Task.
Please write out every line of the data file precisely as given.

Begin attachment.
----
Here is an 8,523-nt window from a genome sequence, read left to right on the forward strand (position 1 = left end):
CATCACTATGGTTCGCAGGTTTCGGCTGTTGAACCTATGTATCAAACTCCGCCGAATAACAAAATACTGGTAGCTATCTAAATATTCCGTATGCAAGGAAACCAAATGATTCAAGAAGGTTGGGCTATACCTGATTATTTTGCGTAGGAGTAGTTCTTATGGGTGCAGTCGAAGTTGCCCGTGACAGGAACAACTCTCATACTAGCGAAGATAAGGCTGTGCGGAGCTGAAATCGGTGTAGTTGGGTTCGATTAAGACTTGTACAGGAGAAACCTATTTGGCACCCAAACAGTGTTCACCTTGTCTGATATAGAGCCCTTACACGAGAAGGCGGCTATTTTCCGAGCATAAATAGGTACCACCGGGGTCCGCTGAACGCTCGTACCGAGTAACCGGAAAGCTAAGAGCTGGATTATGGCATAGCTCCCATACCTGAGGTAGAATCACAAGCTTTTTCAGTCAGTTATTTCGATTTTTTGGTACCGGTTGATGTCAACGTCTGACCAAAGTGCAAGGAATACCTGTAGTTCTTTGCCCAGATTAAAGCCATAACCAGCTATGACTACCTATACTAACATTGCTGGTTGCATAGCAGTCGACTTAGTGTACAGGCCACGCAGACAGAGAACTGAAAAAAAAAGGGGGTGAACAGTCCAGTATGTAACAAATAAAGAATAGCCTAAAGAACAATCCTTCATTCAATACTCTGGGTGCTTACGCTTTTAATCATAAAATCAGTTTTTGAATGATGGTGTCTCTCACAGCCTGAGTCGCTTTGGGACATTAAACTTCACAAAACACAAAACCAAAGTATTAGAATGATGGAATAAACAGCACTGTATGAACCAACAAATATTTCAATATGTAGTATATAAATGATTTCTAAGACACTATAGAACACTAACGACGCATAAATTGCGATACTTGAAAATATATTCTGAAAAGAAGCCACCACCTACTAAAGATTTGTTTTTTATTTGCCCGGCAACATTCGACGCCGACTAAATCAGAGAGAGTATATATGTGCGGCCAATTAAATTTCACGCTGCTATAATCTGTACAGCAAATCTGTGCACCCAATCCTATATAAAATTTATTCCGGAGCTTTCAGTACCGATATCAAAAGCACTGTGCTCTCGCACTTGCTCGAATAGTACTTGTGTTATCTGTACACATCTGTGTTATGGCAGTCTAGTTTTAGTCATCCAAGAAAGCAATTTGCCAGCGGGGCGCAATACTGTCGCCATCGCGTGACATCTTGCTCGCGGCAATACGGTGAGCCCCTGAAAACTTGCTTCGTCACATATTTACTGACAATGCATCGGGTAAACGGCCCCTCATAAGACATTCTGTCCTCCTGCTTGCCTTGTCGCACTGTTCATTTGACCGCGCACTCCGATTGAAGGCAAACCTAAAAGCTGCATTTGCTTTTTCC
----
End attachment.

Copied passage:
Here is an 8,523-nt window from a genome sequence, read left to right on the forward strand (position 1 = left end):
CATCACTATGGTTCGCAGGTTTCGGCTGTTGAACCTATGTATCAAACTCCGCCGAATAACAAAATACTGGTAGCTATCTAAATATTCCGTATGCAAGGAAACCAAATGATTCAAGAAGGTTGGGCTATACCTGATTATTTTGCGTAGGAGTAGTTCTTATGGGTGCAGTCGAAGTTGCCCGTGACAGGAACAACTCTCATACTAGCGAAGATAAGGCTGTGCGGAGCTGAAATCGGTGTAGTTGGGTTCGATTAAGACTTGTACAGGAGAAACCTATTTGGCACCCAAACAGTGTTCACCTTGTCTGATATAGAGCCCTTACACGAGAAGGCGGCTATTTTCCGAGCATAAATAGGTACCACCGGGGTCCGCTGAACGCTCGTACCGAGTAACCGGAAAGCTAAGAGCTGGATTATGGCATAGCTCCCATACCTGAGGTAGAATCACAAGCTTTTTCAGTCAGTTATTTCGATTTTTTGGTACCGGTTGATGTCAACGTCTGACCAAAGTGCAAGGAATACCTGTAGTTCTTTGCCCAGATTAAAGCCATAACCAGCTATGACTACCTATACTAACATTGCTGGTTGCATAGCAGTCGACTTAGTGTACAGGCCACGCAGACAGAGAACTGAAAAAAAAAGGGGGTGAACAGTCCAGTATGTAACAAATAAAGAATAGCCTAAAGAACAATCCTTCATTCAATACTCTGGGTGCTTACGCTTTTAATCATAAAATCAGTTTTTGAATGATGGTGTCTCTCACAGCCTGAGTCGCTTTGGGACATTAAACTTCACAAAACACAAAACCAAAGTATTAGAATGATGGAATAAACAGCACTGTATGAACCAACAAATATTTCAATATGTAGTATATAAATGATTTCTAAGACACTATAGAACACTAACGACGCATAAATTGCGATACTTGAAAATATATTCTGAAAAGAAGCCACCACCTACTAAAGATTTGTTTTTTATTTGCCCGGCAACATTCGACGCCGACTAAATCAGAGAGAGTATATATGTGCGGCCAATTAAATTTCACGCTGCTATAATCTGTACAGCAAATCTGTGCACCCAATCCTATATAAAATTTATTCCGGAGCTTTCAGTACCGATATCAAAAGCACTGTGCTCTCGCACTTGCTCGAATAGTACTTGTGTTATCTGTACACATCTGTGTTATGGCAGTCTAGTTTTAGTCATCCAAGAAAGCAATTTGCCAGCGGGGCGCAATACTGTCGCCATCGCGTGACATCTTGCTCGCGGCAATACGGTGAGCCCCTGAAAACTTGCTTCGTCACATATTTACTGACAATGCATCGGGTAAACGGCCCCTCATAAGACATTCTGTCCTCCTGCTTGCCTTGTCGCACTGTTCATTTGACCGCGCACTCCGATTGAAGGCAAACCTAAAAGCTGCATTTGCTTTTTCC